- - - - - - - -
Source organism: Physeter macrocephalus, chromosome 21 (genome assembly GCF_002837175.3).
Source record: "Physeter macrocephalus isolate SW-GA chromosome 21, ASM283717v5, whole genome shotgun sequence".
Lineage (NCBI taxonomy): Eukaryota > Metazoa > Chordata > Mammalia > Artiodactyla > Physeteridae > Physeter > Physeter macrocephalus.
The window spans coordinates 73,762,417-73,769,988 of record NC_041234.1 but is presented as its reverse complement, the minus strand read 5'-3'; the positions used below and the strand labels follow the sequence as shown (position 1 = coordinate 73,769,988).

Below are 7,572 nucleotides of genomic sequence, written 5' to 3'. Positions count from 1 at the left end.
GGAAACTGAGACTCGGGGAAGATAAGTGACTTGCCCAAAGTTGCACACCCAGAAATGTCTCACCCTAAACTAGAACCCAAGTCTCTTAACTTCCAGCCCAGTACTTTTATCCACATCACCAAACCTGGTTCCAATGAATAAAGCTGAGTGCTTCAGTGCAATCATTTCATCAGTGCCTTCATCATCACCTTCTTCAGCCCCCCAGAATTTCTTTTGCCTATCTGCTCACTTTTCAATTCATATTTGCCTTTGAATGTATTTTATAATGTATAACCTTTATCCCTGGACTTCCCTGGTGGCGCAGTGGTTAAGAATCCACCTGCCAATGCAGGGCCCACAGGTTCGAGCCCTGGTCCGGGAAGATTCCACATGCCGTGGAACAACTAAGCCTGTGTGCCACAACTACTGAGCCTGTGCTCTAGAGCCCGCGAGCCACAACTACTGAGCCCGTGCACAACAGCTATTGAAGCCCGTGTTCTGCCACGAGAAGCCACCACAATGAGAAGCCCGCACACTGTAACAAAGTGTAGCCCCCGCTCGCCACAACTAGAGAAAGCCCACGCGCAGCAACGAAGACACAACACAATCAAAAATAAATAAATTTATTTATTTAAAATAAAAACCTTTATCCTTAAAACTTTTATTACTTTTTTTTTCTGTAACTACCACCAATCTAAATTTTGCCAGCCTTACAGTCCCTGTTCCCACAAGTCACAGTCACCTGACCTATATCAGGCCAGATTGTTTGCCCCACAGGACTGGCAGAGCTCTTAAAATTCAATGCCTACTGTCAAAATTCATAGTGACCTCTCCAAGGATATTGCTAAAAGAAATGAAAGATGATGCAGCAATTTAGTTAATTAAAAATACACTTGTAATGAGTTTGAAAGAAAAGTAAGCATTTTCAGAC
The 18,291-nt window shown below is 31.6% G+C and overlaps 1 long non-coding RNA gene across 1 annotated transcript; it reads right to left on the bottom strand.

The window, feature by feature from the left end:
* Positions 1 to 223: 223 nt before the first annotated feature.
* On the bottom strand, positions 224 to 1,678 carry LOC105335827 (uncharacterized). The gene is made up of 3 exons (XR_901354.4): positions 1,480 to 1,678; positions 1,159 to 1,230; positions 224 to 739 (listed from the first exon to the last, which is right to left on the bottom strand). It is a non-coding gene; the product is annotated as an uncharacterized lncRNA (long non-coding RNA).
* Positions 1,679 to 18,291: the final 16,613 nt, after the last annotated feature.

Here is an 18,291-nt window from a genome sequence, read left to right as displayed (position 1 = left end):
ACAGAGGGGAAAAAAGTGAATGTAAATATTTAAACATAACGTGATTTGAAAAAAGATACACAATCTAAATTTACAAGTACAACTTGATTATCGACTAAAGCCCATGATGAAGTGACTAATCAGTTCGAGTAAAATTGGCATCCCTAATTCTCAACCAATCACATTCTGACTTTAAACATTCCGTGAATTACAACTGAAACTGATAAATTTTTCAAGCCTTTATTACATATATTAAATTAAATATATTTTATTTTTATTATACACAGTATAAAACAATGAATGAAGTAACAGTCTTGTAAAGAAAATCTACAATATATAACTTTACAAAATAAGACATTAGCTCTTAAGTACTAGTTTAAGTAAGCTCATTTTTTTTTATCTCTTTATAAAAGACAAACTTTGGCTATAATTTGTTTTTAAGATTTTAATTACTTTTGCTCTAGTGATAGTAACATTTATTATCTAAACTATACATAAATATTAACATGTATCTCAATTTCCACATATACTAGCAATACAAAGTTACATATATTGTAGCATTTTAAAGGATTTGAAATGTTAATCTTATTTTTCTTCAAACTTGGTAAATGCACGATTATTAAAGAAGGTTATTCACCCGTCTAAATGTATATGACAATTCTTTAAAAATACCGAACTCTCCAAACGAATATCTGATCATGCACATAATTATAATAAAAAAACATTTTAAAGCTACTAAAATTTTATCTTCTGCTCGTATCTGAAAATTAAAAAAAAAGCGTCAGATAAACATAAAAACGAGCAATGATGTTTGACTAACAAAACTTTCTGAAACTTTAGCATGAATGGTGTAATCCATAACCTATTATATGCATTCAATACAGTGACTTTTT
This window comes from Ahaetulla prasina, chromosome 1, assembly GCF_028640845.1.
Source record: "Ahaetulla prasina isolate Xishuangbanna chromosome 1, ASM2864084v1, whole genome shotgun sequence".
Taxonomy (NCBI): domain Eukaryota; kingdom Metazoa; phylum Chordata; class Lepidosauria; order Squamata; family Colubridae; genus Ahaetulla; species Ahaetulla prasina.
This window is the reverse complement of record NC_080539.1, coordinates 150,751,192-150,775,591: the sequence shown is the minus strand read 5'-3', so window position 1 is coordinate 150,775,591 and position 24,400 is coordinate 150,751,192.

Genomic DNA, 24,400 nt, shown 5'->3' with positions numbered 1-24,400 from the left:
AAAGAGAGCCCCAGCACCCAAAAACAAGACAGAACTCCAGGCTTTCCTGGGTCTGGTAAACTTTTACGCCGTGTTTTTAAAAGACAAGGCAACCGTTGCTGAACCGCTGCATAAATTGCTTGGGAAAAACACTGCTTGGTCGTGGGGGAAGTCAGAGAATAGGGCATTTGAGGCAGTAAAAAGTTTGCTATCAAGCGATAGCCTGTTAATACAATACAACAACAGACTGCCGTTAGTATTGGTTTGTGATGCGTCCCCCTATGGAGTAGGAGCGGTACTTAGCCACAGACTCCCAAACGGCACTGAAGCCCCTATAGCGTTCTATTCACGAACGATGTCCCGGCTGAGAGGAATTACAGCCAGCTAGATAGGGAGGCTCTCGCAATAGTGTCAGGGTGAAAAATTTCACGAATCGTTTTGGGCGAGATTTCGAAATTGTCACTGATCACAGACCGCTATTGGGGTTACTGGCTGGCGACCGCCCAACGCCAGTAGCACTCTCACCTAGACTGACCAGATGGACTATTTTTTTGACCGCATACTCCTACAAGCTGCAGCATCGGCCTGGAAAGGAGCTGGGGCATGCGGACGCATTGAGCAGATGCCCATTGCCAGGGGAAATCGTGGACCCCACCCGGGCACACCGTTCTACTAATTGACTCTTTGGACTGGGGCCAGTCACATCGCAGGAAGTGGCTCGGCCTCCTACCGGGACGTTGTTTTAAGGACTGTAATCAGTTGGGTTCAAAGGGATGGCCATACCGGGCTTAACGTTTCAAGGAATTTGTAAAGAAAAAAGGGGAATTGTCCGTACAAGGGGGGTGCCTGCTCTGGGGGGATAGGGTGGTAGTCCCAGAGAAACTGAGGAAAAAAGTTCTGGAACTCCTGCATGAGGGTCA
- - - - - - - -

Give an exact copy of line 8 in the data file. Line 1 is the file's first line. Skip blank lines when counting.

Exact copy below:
The window, feature by feature from the left end: